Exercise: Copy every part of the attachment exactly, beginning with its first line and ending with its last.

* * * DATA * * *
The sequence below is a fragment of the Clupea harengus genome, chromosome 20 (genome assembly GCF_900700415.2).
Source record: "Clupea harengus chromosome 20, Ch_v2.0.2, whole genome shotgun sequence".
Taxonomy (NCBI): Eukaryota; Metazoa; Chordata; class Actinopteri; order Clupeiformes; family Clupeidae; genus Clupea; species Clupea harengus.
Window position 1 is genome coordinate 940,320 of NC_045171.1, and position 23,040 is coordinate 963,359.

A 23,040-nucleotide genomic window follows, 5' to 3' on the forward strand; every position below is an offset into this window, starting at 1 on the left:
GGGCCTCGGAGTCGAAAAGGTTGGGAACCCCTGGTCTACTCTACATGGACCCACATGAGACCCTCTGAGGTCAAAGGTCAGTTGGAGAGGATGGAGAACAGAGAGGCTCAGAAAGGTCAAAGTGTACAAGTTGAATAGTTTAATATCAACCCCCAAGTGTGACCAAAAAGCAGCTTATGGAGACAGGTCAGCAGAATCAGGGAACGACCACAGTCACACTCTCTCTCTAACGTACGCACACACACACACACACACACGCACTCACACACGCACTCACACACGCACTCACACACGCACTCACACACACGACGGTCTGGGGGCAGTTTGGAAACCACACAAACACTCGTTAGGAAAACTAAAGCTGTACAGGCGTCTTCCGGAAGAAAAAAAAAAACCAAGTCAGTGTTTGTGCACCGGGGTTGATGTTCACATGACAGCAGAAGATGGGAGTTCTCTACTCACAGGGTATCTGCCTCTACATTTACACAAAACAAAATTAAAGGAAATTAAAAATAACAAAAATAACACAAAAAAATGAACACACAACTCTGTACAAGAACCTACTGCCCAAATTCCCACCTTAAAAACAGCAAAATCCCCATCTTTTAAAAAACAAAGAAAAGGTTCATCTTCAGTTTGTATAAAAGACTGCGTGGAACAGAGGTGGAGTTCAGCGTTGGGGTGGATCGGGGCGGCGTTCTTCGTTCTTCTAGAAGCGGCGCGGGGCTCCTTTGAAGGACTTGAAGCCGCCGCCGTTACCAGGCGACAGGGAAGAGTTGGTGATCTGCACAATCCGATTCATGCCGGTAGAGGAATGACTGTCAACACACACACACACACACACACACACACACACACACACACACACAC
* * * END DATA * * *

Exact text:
The sequence below is a fragment of the Clupea harengus genome, chromosome 20 (genome assembly GCF_900700415.2).
Source record: "Clupea harengus chromosome 20, Ch_v2.0.2, whole genome shotgun sequence".
Taxonomy (NCBI): Eukaryota; Metazoa; Chordata; class Actinopteri; order Clupeiformes; family Clupeidae; genus Clupea; species Clupea harengus.
Window position 1 is genome coordinate 940,320 of NC_045171.1, and position 23,040 is coordinate 963,359.

A 23,040-nucleotide genomic window follows, 5' to 3' on the forward strand; every position below is an offset into this window, starting at 1 on the left:
GGGCCTCGGAGTCGAAAAGGTTGGGAACCCCTGGTCTACTCTACATGGACCCACATGAGACCCTCTGAGGTCAAAGGTCAGTTGGAGAGGATGGAGAACAGAGAGGCTCAGAAAGGTCAAAGTGTACAAGTTGAATAGTTTAATATCAACCCCCAAGTGTGACCAAAAAGCAGCTTATGGAGACAGGTCAGCAGAATCAGGGAACGACCACAGTCACACTCTCTCTCTAACGTACGCACACACACACACACACACACGCACTCACACACGCACTCACACACGCACTCACACACGCACTCACACACACGACGGTCTGGGGGCAGTTTGGAAACCACACAAACACTCGTTAGGAAAACTAAAGCTGTACAGGCGTCTTCCGGAAGAAAAAAAAAAACCAAGTCAGTGTTTGTGCACCGGGGTTGATGTTCACATGACAGCAGAAGATGGGAGTTCTCTACTCACAGGGTATCTGCCTCTACATTTACACAAAACAAAATTAAAGGAAATTAAAAATAACAAAAATAACACAAAAAAATGAACACACAACTCTGTACAAGAACCTACTGCCCAAATTCCCACCTTAAAAACAGCAAAATCCCCATCTTTTAAAAAACAAAGAAAAGGTTCATCTTCAGTTTGTATAAAAGACTGCGTGGAACAGAGGTGGAGTTCAGCGTTGGGGTGGATCGGGGCGGCGTTCTTCGTTCTTCTAGAAGCGGCGCGGGGCTCCTTTGAAGGACTTGAAGCCGCCGCCGTTACCAGGCGACAGGGAAGAGTTGGTGATCTGCACAATCCGATTCATGCCGGTAGAGGAATGACTGTCAACACACACACACACACACACACACACACACACACACACACACACAC